Solidarity with Palestine: Don’t just be a passive observer

TODAY marks a critical moment in the pursuit of justice for Palestine as the International Court of Justice (ICJ) begins its oral argument trial in a case filed by South Africa, invoking the Genocide Convention in response to Israel’s ongoing military assault in Gaza.

Today, South Africa will present its arguments, followed by Israel on Friday. This is an urgent call to action for solidarity with the Palestinians and an opportunity to pressure governments worldwide for their complicity with Israel’s actions.

As we unite as a global movement, it is crucial to acknowledge that today is not only a significant moment for the international community but also a critical juncture for Malaysia.

The Malaysian Government must go beyond being a passive observer and consider the possibility of intervention in this case, recognising the responsibility and opportunity to contribute to the pursuit of justice.

The Statute of the ICJ provides two avenues for a State to intervene:

– Article 62 Intervention where a State can submit a request under Article 62 if it believes it has a legal interest affected by the case.

The ICJ will decide on the request based on the conditions in Article 62, with discretion limited by the lack of clarity over the conditions.

Applications for intervention under Article 62 are rare, making up only 8% of cases, with only three granted historically.

– Article 63 Intervention provides for an avenue that allows a State Party to a relevant convention to intervene when the construction of that convention is in question.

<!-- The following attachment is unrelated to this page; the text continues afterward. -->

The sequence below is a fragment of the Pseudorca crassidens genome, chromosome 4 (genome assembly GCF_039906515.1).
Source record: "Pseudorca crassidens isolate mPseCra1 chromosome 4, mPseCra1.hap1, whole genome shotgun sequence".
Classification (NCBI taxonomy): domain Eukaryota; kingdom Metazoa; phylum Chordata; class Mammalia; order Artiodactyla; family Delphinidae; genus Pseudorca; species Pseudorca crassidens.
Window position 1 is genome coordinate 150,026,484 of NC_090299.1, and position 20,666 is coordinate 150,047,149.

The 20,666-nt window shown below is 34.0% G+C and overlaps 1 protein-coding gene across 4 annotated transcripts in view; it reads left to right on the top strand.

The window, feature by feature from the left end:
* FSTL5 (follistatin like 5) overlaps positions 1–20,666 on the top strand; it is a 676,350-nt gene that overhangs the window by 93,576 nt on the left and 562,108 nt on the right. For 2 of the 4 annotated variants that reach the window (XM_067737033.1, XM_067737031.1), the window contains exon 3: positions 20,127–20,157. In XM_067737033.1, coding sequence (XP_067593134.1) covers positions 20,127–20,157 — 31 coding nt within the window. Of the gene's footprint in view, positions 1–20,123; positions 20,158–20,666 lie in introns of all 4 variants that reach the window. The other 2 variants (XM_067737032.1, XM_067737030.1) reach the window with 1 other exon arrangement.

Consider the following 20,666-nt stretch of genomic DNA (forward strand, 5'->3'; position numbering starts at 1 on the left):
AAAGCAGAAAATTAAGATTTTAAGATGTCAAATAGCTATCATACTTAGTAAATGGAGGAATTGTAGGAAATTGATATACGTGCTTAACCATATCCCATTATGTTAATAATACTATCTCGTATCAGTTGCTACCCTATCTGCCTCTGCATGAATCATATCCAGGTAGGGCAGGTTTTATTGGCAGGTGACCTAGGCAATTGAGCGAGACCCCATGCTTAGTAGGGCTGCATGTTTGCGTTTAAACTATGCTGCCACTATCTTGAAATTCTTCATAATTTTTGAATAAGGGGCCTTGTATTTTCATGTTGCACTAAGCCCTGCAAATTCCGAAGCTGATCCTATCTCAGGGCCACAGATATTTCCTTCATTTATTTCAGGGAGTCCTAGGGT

States have the right to intervene under Article 63, with declarations filed in only 3% of cases, and two of those were found to be admissible.

Contracting states to the ICJ’s Statute have pre-consented to the Court’s competence to rule on interventions under Article 62 and Article 63.

Historically, attempts to intervene under both Article 62 and Article 63 are rare, highlighting the significance and impact that active participation by a concerned state can have in shaping the court’s decisions.

Malaysia can take a prior step by requesting copies of pleadings and documents in the case under Article 53(1) to provide an opportunity to stay informed and engaged in the proceedings. The ICJ hearings will be streamed live and on-demand on the court’s website and the United Nations (UN) Web TV.

We urge Malaysians to follow these proceedings closely to amplify the voices of those advocating for justice and send a clear message to governments worldwide that they, too, could be held liable for violations of the Genocide Convention.



Founder and chairman of Centre for Human Rights Research and Advocacy


Share Article

More Article

No data was found